As a congregation, we can worry about what money is left in the bank from the sale of the old parsonage and live in fear that we only have X amount of time left (which by the way that date changes every time I hear it).  But then we are giving into an idea of scarcity, there is only so much time left.  And we begin to become inward focused, worrying only about ourselves and the amount of time we have left.  And there will never be enough time and enough money.  I know of one congregation that has an endowment that will be able to pay for their entire annual budget for 20 years and yet they are still worried that 20 years is not long enough.

Instead Jesus is asking us to live with a different economy.  Not one based on money, but one based on God’s love.  And God’s love is abundant!  Every parent I know who has more than one child agrees that when their second came along, their love for the first child was not divide between the two, but instead they all of a sudden had more love, their love wasn’t just added but multiplied or increased exponential. This is what God’s love and an economy based on God’s love is like.  When we stop worrying and start living in an economy based in love we start realizing how much we are given and are able to do so much more than when we live lives based in scarcity and worry. 

As a congregation, we can instead look at the bottom line and think of how wonderful it is that we know we will be around for at least the next 3 to 5 years and think of all the wonderful things we can do in that time.  With God’s guidance we can do great ministry.  We can reach out to the people of this community, this country and this world to show God’s love to them.  We can plan ahead for that ministry to happen both in the next few years and beyond.  And we can stop worrying about if there will be enough time and instead realize that God will provide it. 

But it all starts with us as individuals.  First we have to realize that God’s abundant love is already at work in this world.  So let’s start by me asking, where do you see God’s abundant love in this world?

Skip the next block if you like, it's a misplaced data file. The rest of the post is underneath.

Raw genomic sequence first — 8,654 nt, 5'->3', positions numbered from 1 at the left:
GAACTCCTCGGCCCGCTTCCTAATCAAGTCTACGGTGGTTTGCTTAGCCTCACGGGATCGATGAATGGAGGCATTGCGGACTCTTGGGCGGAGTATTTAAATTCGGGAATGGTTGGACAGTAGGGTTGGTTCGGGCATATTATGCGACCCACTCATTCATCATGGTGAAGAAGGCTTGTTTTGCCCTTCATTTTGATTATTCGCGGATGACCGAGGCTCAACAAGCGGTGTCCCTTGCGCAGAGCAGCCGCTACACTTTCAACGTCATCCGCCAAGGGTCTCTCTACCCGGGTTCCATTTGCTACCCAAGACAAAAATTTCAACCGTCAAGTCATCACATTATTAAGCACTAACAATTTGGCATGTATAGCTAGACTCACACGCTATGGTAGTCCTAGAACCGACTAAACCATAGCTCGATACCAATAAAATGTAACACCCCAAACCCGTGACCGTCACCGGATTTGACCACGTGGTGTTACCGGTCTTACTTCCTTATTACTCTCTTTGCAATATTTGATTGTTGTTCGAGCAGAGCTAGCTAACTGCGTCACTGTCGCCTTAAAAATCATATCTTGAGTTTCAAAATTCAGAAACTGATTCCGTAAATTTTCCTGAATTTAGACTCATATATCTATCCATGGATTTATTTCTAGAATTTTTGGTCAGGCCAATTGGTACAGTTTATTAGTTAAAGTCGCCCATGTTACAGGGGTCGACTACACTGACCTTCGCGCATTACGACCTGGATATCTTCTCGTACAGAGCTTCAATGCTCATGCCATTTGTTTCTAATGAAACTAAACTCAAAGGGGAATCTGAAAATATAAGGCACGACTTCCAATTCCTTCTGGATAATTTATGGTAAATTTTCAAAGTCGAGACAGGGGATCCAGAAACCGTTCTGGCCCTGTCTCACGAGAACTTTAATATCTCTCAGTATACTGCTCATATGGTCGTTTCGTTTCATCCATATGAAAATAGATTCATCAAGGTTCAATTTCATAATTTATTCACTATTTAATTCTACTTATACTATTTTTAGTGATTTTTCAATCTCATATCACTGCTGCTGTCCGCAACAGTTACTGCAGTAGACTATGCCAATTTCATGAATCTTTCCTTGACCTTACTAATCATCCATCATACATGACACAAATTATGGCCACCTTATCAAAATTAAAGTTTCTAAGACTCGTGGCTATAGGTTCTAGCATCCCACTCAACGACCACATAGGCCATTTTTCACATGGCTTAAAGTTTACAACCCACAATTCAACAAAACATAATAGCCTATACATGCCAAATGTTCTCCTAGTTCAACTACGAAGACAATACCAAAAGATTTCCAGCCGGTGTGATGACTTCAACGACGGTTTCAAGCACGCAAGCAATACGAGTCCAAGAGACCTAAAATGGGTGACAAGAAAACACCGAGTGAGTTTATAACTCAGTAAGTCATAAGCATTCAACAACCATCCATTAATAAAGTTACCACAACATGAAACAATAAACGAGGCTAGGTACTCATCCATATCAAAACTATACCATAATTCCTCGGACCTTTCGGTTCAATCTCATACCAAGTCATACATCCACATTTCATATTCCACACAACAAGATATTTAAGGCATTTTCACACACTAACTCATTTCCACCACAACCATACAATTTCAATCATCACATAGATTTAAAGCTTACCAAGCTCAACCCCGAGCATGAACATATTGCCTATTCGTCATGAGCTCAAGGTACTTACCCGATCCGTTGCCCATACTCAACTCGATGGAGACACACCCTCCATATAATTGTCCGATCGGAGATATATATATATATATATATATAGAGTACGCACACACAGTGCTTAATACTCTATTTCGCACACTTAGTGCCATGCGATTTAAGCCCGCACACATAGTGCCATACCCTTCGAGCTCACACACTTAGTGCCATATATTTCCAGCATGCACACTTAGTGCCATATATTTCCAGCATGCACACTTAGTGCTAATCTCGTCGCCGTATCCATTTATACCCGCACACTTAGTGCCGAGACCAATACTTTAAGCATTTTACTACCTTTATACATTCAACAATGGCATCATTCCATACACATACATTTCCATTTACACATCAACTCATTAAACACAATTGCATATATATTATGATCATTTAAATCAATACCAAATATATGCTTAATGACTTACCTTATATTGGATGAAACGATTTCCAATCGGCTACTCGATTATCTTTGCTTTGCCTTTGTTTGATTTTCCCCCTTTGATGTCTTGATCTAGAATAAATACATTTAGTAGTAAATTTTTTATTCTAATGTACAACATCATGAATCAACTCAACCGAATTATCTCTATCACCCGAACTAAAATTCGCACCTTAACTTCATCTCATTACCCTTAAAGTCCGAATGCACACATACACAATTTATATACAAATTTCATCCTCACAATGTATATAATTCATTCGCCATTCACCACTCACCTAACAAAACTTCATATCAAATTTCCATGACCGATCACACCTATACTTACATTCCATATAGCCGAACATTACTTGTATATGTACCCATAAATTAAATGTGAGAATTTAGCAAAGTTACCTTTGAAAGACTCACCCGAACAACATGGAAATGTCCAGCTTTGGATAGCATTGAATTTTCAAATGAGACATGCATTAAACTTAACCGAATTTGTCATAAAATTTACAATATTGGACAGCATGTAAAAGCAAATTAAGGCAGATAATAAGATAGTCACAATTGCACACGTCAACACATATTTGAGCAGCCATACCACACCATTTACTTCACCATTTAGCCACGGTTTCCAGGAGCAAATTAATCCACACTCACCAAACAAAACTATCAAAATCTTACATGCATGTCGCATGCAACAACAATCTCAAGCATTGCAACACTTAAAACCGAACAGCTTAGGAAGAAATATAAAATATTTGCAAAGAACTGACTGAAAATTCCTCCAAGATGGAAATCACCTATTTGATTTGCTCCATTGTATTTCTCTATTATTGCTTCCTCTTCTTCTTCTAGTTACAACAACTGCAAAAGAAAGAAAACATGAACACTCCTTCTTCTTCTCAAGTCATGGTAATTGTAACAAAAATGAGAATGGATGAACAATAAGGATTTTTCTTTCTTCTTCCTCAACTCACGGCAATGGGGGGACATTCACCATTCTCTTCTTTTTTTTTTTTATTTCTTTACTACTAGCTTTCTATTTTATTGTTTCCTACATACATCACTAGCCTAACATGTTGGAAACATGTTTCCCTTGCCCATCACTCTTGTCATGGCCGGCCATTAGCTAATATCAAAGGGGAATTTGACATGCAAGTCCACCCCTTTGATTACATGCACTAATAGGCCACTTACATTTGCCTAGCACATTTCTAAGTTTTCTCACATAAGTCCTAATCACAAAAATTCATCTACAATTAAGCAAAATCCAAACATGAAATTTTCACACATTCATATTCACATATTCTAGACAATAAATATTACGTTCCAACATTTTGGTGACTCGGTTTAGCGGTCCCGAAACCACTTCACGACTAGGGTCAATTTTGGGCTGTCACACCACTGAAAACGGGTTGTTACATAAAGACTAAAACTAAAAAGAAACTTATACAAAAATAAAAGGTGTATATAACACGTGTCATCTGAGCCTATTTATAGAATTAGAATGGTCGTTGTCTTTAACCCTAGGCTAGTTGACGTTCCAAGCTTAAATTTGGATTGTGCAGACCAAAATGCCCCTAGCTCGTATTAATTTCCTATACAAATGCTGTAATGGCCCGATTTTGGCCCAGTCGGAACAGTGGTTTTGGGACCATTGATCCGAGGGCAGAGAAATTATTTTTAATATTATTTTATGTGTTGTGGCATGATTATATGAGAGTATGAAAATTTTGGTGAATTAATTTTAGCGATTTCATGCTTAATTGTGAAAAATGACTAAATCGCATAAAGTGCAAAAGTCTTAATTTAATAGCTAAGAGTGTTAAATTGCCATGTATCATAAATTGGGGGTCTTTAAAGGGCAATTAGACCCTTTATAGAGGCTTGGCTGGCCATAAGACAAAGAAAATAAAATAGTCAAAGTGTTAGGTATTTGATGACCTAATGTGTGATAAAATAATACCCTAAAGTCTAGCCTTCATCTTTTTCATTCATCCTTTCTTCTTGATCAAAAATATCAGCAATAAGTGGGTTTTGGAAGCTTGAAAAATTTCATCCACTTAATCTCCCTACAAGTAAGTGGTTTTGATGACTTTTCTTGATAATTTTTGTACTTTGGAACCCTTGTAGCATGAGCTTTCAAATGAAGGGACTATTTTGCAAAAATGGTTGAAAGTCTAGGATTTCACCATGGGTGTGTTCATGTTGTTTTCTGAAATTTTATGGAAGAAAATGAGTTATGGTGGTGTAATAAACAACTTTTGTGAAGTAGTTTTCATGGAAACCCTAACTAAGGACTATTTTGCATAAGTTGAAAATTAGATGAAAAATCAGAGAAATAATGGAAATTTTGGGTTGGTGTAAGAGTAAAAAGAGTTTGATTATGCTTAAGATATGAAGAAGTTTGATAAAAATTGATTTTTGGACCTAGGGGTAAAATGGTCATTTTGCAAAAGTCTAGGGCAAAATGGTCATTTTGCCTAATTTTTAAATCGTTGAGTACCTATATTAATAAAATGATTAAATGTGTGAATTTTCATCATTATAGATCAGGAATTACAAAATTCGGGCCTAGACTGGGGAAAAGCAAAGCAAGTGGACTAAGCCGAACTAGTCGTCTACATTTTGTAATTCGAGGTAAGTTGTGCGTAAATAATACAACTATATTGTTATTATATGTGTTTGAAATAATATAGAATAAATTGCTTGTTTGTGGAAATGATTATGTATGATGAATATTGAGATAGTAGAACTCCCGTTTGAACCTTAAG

Now I have some homework for you.  Throughout Lent I’m going to ask you for pictures and stories of where you see God’s abundant love in this world.  Go out, take pictures, cut them out of the newspaper, print them off the computer, email them to me if you need to.  Write down and tell stories about how you saw God each day and bring those stories in.  And I’m going to put them up, we are going to see through each others words and eyes, where we see God and where we see God’s love.  And through these pictures and stories we will realize that we have more than enough and can stop worrying. 

Monday, February 21, 2011

MMC: God V Money

Good Morning Bethlehem

I hope you are having a wonderful President's Day and for those of you who are not working today, that you are enjoying your long weekend.  And those of you that are working, I hope your workload is light and while we celebrate our countries leaders today, you realize that behing every great leader is many hard workers.  

I'm sure many of you have received an email (or 12) at some point with church bulletin bloopers.  Well today's Pearls Before Swine takes a different take on church bulletins.  
(Disclaimer:  I'm not trying to insult anyone, especially our members with the last name Johnson.  I just thought you would get a good laugh)

Some announcements:
  • The giving basket is collecting cleaning supplies throughout the rest of February and March to be donated to Redding Social Services.  Any household or personal cleaning items are greatly appreciated.
  • This Sunday, February 27, our council members will officially be installed, including our new president Ellen, vice president Victor, treasurer Karin and secretary Cheryl along with our long time financial secretary Lynda. 
  • The following Sunday, March 6, is Transfiguration Sunday, the last Sunday before Lent.  During the education hour at 9am there will be an intergenerational Sunday School where we will learn about Lent and play with fire as we burn the palm from last years palm Sunday to make the ashes for this year's Ash Wednesday.  All are invited to learn more about the church year.  
  • Ash Wednesday service is Wednesday March 9 at 7:30pm.